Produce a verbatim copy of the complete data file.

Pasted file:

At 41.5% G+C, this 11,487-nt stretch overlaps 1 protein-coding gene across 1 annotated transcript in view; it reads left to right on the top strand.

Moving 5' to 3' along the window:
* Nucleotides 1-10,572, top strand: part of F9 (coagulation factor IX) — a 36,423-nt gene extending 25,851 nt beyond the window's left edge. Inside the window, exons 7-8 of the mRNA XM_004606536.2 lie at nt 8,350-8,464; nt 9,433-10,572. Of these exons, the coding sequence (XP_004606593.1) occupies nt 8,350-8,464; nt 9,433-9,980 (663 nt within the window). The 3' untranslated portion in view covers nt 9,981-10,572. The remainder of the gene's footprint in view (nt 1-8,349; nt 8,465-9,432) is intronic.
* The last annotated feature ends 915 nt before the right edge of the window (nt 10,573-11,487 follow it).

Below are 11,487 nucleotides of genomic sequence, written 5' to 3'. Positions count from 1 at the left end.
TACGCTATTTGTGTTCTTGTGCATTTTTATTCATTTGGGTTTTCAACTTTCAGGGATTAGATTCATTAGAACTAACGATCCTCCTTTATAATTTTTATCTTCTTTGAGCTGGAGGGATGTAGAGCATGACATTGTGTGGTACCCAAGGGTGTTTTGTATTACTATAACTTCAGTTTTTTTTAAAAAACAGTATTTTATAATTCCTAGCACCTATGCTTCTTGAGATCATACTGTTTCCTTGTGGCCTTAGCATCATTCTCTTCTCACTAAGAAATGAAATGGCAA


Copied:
At 41.5% G+C, this 11,487-nt stretch overlaps 1 protein-coding gene across 1 annotated transcript in view; it reads left to right on the top strand.

Moving 5' to 3' along the window:
* Nucleotides 1-10,572, top strand: part of F9 (coagulation factor IX) — a 36,423-nt gene extending 25,851 nt beyond the window's left edge. Inside the window, exons 7-8 of the mRNA XM_004606536.2 lie at nt 8,350-8,464; nt 9,433-10,572. Of these exons, the coding sequence (XP_004606593.1) occupies nt 8,350-8,464; nt 9,433-9,980 (663 nt within the window). The 3' untranslated portion in view covers nt 9,981-10,572. The remainder of the gene's footprint in view (nt 1-8,349; nt 8,465-9,432) is intronic.
* The last annotated feature ends 915 nt before the right edge of the window (nt 10,573-11,487 follow it).

Below are 11,487 nucleotides of genomic sequence, written 5' to 3'. Positions count from 1 at the left end.
TACGCTATTTGTGTTCTTGTGCATTTTTATTCATTTGGGTTTTCAACTTTCAGGGATTAGATTCATTAGAACTAACGATCCTCCTTTATAATTTTTATCTTCTTTGAGCTGGAGGGATGTAGAGCATGACATTGTGTGGTACCCAAGGGTGTTTTGTATTACTATAACTTCAGTTTTTTTTAAAAAACAGTATTTTATAATTCCTAGCACCTATGCTTCTTGAGATCATACTGTTTCCTTGTGGCCTTAGCATCATTCTCTTCTCACTAAGAAATGAAATGGCAA